To emphasize this fact, an open-access study published in the International Journal of Environmental Research and Public Health by researchers from the UOC’s PSINET group, Beni Gmez-Ziga, Modesta Pousada, from the Faculty of Psychology and Education Sciences of the Universitat Oberta de Catalunya (UOC), and Manuel Armayones, from the UOC’s eHealth Centre, and Rafael Pulido, from the Department of Education of the University of Almera, interviewed parents of children with rare diseases.
The authors of the study explain that the role of these parents to raise their children needs more emotional strength like trust not blind faith to live without high levels of stress, fatigue, insecurity or uncertainty as a result of more burden on them.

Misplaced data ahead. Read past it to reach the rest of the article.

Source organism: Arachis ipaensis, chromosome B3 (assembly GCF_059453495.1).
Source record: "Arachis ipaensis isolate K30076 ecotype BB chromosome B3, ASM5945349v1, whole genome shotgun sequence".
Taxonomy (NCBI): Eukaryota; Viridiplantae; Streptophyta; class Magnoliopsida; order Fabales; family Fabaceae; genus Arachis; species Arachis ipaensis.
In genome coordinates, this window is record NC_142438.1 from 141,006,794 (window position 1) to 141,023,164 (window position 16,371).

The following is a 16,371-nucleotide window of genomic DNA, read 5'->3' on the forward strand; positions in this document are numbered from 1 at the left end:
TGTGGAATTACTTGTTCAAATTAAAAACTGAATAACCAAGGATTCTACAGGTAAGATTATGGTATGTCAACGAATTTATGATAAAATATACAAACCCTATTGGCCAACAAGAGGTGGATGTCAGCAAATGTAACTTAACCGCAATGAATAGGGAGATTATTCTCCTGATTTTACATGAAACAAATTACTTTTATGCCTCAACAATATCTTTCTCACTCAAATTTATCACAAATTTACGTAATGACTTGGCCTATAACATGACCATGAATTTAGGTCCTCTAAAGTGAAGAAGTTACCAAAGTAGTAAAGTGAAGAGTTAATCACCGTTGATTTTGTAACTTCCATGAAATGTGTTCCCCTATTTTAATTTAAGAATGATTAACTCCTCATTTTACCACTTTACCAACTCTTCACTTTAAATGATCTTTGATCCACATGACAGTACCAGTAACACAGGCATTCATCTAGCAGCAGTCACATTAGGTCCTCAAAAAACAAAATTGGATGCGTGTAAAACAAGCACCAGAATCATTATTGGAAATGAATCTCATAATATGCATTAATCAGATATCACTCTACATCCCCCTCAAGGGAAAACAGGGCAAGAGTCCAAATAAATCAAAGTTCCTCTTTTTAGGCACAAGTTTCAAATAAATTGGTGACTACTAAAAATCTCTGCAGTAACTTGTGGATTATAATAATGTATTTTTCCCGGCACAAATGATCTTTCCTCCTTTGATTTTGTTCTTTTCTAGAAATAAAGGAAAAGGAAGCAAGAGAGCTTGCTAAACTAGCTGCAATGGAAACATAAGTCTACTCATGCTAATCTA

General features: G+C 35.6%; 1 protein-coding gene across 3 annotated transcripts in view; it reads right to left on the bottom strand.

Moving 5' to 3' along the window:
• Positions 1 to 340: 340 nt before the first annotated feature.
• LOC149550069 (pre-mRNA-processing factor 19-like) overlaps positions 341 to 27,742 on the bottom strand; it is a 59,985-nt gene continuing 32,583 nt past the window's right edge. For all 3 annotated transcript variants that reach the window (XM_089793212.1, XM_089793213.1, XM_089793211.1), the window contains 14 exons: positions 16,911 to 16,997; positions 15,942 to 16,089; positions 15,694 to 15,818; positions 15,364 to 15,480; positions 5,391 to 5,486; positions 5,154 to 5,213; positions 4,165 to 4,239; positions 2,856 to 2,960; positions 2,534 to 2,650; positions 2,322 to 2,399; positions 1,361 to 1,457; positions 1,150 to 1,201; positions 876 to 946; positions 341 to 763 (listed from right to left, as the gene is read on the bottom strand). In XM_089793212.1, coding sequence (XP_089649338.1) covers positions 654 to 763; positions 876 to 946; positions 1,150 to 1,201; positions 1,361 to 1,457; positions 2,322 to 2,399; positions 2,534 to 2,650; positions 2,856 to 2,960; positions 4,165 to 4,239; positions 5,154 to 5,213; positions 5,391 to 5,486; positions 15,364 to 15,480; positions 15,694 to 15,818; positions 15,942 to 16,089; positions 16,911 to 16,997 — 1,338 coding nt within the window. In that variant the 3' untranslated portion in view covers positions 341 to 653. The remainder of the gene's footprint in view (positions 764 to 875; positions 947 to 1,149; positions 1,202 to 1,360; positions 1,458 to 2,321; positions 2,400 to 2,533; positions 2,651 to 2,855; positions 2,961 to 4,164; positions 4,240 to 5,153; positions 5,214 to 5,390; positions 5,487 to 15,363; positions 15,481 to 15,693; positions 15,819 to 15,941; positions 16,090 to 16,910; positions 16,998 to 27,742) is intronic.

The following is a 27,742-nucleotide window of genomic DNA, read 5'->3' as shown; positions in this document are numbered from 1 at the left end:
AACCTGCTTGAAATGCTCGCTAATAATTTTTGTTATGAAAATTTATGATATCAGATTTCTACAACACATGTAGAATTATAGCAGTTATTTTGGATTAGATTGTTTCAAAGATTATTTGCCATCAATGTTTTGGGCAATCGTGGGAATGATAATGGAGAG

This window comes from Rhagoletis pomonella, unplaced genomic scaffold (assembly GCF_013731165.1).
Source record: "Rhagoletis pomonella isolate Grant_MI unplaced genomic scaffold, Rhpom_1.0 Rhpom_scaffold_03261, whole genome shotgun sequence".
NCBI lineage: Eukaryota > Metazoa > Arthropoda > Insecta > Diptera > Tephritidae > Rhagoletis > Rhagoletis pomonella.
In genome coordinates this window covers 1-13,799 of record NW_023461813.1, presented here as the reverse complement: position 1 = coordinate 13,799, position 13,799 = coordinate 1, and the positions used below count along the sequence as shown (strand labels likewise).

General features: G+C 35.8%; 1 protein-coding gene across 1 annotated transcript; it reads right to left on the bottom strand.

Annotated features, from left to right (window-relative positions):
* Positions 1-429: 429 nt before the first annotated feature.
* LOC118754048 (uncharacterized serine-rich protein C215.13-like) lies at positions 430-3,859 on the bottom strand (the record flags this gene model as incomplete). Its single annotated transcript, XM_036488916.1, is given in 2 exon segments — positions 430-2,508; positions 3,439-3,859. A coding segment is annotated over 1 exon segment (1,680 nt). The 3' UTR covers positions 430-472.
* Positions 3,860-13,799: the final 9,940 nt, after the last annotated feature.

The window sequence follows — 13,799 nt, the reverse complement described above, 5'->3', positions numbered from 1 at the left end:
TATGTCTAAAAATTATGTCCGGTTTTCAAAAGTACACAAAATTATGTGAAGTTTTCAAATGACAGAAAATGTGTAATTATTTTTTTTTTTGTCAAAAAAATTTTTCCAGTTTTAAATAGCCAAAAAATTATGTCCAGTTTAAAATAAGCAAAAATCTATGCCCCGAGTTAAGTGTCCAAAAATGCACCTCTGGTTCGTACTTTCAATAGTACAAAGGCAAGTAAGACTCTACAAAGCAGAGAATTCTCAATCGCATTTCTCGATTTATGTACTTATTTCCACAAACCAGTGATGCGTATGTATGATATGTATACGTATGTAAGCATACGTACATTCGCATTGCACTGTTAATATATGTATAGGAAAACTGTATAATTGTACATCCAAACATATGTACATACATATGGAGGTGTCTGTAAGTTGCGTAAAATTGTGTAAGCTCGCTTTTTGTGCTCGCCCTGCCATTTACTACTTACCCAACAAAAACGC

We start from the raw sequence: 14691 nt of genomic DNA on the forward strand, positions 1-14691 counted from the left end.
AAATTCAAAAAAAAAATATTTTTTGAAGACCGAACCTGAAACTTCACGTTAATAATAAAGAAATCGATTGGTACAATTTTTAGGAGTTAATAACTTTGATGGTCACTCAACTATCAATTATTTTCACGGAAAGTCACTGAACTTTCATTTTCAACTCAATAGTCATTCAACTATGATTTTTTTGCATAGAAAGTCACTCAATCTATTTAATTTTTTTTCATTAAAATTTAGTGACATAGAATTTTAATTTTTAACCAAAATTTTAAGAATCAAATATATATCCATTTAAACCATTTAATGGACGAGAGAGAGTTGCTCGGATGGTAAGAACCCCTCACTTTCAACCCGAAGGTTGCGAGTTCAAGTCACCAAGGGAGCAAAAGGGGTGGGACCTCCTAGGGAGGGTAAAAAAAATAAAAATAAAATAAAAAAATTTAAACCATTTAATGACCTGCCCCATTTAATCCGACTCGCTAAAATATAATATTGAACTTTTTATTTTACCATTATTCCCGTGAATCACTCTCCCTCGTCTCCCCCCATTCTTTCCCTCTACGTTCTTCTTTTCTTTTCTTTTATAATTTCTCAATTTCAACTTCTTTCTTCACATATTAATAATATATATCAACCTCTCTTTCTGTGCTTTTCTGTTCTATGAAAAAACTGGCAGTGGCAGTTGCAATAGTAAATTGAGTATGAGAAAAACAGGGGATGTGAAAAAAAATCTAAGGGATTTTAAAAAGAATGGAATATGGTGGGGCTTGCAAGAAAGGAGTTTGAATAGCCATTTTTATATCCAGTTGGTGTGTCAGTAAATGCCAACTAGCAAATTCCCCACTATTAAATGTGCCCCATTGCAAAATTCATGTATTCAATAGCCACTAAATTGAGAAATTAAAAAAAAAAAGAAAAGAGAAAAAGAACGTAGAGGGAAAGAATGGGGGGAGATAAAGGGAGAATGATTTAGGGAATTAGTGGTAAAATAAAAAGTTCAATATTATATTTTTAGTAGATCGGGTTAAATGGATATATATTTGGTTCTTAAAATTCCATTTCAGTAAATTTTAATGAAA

‘Fear overpowers the parents of children with rare diseases but love empowers them.’
“One mother told us: ‘It’s hopeless’, but another, who had managed to increase her trust for various reasons, told us: ‘Things are going to be all right’. That is the difference, and that is what will mark the experience of these mothers and fathers”, said Manuel Armayones, another of the researchers on the study.
If they perceive the experience with less suffering from the beginning of diagnosis of rare disease in their children, they can easily adapt to the role of parents and caregivers.
So the healthiest role identity built by parents and caregivers is a result of the long process of relative and self-perception on overcoming fear through love and trust.